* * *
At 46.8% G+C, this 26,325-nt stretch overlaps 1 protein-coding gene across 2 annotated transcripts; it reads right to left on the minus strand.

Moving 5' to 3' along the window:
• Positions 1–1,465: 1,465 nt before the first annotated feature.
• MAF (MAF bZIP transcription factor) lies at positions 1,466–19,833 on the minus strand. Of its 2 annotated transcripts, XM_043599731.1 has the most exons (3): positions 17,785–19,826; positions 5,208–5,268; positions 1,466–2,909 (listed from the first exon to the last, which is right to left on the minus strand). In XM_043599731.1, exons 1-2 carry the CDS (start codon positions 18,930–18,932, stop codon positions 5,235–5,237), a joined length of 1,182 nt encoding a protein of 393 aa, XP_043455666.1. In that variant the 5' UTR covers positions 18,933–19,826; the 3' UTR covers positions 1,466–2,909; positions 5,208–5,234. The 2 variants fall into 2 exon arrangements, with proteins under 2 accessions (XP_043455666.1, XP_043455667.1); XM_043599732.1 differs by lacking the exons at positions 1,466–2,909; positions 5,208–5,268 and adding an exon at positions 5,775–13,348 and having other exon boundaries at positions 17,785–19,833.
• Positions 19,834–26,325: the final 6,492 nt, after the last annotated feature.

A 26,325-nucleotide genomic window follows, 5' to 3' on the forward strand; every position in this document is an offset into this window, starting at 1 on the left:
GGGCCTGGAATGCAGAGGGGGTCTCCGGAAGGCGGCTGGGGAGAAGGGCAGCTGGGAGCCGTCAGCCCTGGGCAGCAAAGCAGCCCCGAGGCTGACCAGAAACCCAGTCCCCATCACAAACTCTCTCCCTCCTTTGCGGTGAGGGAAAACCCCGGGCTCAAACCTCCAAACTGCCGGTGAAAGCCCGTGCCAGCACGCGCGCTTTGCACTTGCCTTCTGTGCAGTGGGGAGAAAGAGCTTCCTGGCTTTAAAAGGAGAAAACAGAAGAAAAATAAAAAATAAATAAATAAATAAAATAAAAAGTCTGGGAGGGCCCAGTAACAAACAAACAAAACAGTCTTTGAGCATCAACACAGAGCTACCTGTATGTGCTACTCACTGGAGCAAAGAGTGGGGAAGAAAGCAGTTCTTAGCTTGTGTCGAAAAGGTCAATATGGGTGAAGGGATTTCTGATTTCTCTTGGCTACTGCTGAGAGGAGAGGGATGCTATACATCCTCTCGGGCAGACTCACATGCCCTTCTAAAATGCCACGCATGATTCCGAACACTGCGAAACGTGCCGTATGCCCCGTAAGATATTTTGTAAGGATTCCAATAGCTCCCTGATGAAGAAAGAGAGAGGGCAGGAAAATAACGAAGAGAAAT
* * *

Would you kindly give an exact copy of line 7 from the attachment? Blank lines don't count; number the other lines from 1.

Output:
GGGCCTGGAATGCAGAGGGGGTCTCCGGAAGGCGGCTGGGGAGAAGGGCAGCTGGGAGCCGTCAGCCCTGGGCAGCAAAGCAGCCCCGAGGCTGACCAGAAACCCAGTCCCCATCACAAACTCTCTCCCTCCTTTGCGGTGAGGGAAAACCCCGGGCTCAAACCTCCAAACTGCCGGTGAAAGCCCGTGCCAGCACGCGCGCTTTGCACTTGCCTTCTGTGCAGTGGGGAGAAAGAGCTTCCTGGCTTTAAAAGGAGAAAACAGAAGAAAAATAAAAAATAAATAAATAAATAAAATAAAAAGTCTGGGAGGGCCCAGTAACAAACAAACAAAACAGTCTTTGAGCATCAACACAGAGCTACCTGTATGTGCTACTCACTGGAGCAAAGAGTGGGGAAGAAAGCAGTTCTTAGCTTGTGTCGAAAAGGTCAATATGGGTGAAGGGATTTCTGATTTCTCTTGGCTACTGCTGAGAGGAGAGGGATGCTATACATCCTCTCGGGCAGACTCACATGCCCTTCTAAAATGCCACGCATGATTCCGAACACTGCGAAACGTGCCGTATGCCCCGTAAGATATTTTGTAAGGATTCCAATAGCTCCCTGATGAAGAAAGAGAGAGGGCAGGAAAATAACGAAGAGAAAT